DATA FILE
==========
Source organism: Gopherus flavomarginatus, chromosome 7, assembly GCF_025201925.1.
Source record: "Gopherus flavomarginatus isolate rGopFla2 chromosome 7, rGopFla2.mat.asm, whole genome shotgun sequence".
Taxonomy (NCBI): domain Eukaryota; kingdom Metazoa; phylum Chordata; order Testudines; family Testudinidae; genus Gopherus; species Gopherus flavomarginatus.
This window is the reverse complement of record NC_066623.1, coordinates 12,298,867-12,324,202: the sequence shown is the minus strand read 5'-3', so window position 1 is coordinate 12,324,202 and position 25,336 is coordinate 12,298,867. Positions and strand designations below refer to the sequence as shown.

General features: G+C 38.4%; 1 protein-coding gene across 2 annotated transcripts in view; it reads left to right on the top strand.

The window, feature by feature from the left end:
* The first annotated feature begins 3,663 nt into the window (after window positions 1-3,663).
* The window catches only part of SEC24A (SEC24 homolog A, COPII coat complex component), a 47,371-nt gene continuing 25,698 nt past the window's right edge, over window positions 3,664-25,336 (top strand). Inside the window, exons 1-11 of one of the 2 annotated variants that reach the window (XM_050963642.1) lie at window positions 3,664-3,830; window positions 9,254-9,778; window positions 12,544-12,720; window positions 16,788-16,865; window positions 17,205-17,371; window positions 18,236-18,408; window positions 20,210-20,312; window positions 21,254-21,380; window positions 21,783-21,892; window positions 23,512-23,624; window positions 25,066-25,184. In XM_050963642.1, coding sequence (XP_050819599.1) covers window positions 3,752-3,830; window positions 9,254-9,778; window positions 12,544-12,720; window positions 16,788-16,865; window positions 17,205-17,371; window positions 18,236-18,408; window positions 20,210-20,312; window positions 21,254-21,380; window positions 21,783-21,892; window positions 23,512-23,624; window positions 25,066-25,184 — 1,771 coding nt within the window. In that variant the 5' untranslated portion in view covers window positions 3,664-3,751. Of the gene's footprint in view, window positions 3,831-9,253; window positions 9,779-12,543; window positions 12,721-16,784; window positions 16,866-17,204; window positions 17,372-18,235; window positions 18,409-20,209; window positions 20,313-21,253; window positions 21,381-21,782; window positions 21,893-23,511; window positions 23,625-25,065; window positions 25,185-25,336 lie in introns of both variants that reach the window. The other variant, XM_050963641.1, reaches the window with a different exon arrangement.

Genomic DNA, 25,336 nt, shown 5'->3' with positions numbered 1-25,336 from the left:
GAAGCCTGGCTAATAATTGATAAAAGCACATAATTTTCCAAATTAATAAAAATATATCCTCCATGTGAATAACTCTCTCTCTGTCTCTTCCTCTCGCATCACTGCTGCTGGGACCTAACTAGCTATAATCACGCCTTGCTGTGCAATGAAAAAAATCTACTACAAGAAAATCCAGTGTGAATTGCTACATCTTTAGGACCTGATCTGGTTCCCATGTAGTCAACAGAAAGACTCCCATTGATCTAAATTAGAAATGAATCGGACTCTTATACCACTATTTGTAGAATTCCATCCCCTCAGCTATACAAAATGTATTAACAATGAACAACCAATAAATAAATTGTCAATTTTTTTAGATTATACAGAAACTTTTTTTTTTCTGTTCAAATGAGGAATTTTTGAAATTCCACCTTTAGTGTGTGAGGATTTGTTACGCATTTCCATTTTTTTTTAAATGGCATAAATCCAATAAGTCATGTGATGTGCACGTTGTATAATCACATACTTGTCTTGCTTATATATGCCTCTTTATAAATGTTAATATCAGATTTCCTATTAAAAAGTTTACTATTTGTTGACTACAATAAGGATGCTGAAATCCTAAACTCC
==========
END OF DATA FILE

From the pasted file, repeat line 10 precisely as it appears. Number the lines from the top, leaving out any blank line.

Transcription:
GAAGCCTGGCTAATAATTGATAAAAGCACATAATTTTCCAAATTAATAAAAATATATCCTCCATGTGAATAACTCTCTCTCTGTCTCTTCCTCTCGCATCACTGCTGCTGGGACCTAACTAGCTATAATCACGCCTTGCTGTGCAATGAAAAAAATCTACTACAAGAAAATCCAGTGTGAATTGCTACATCTTTAGGACCTGATCTGGTTCCCATGTAGTCAACAGAAAGACTCCCATTGATCTAAATTAGAAATGAATCGGACTCTTATACCACTATTTGTAGAATTCCATCCCCTCAGCTATACAAAATGTATTAACAATGAACAACCAATAAATAAATTGTCAATTTTTTTAGATTATACAGAAACTTTTTTTTTTCTGTTCAAATGAGGAATTTTTGAAATTCCACCTTTAGTGTGTGAGGATTTGTTACGCATTTCCATTTTTTTTTAAATGGCATAAATCCAATAAGTCATGTGATGTGCACGTTGTATAATCACATACTTGTCTTGCTTATATATGCCTCTTTATAAATGTTAATATCAGATTTCCTATTAAAAAGTTTACTATTTGTTGACTACAATAAGGATGCTGAAATCCTAAACTCC